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YVO’S SHORTIES #101 – The Dead Girls Of Hysteria Hall & Trouble Makes A Comeback

Time for another round of Yvo’s Shorties! This time around a YA edition with a TBR jar pick and a title I picked up for a challenge. Both had some positive and negative elements, although I did enjoy Katie Alender’The Dead Girls Of Hysteria Hall better than Stephanie Tromly‘s sequel Trouble Makes A Comeback.


Title: The Dead Girls Of Hysteria Hall
Author: Katie Alender

Genre: YA, Fantasy, Paranormal
First published: August 25th 2015
Publisher: Point
Finished reading: May 13th 2019 
Pages: 329

“Of all the things I would have guessed about being dead, I definitely didn’t expect that it would sometimes feel exactly like high school.”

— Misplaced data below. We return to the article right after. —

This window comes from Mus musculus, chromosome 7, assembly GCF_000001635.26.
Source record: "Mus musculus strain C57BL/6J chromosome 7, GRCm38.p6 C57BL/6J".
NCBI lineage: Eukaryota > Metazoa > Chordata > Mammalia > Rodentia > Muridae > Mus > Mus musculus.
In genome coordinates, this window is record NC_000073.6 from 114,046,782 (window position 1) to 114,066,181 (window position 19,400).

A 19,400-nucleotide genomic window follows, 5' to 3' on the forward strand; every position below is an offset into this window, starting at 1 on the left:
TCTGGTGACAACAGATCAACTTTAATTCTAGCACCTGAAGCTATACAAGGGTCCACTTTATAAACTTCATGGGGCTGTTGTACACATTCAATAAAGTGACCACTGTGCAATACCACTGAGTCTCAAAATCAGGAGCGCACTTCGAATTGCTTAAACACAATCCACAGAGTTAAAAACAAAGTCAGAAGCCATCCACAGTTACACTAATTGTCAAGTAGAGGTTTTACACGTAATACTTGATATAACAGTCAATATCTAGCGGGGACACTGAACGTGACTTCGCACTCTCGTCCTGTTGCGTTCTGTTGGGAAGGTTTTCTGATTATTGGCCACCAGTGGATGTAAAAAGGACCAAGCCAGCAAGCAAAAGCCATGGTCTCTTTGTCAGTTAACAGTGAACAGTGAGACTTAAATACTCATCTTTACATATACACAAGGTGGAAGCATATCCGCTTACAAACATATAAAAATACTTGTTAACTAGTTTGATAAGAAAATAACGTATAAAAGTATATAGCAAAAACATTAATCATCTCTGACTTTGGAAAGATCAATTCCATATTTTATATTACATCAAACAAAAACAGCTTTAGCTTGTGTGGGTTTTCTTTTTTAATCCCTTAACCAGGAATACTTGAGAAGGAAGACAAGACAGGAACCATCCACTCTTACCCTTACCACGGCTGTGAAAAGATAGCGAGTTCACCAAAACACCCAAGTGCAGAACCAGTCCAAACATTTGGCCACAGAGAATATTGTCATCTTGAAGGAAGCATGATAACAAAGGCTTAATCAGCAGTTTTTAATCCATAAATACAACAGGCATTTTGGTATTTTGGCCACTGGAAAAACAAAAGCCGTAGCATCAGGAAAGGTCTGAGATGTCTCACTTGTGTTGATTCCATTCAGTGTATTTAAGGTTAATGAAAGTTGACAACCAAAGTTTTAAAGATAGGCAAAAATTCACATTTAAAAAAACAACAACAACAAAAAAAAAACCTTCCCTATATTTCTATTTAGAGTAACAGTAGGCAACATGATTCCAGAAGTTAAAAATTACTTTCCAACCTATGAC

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I’ve enjoyed Katie Alender‘s books in the past so I was excited when my TBR jar thought it was time to pick up this title. I admit I was expecting something a little more creepy than what I ended up with. I’m actually kind of glad I didn’t save it for the Halloween month now… It’s true that there are elements of suspense and there are some creepy moments and secrets hidden in Hysteria Hall, but overall I found the majority of them to be cliche. And this took away most of the scary factor… There are a lot of cliches involved in general, related to both ghosts, family drama and even a love triangle. Oh yes, even when the main character is dead we don’t escape the dreaded love triangle! This wasn’t even my main concern with Delia though. I didn’t find her strong enough as a main character to carry the story; for example Maria came over as a considerably more interesting character to follow. There was a lot of potential to make this story more disturbing; I think most will agree a haunted and abandoned asylum is the perfect eery setting for a horror story. But The Dead Girls Of Hysteria Hall took a different turn and instead mellowed things down considerably. On the other hand this was still quite a fun and fast read! Just don’t expect to be scared away, as for a haunted asylum story it’s surprisingly light on the horror.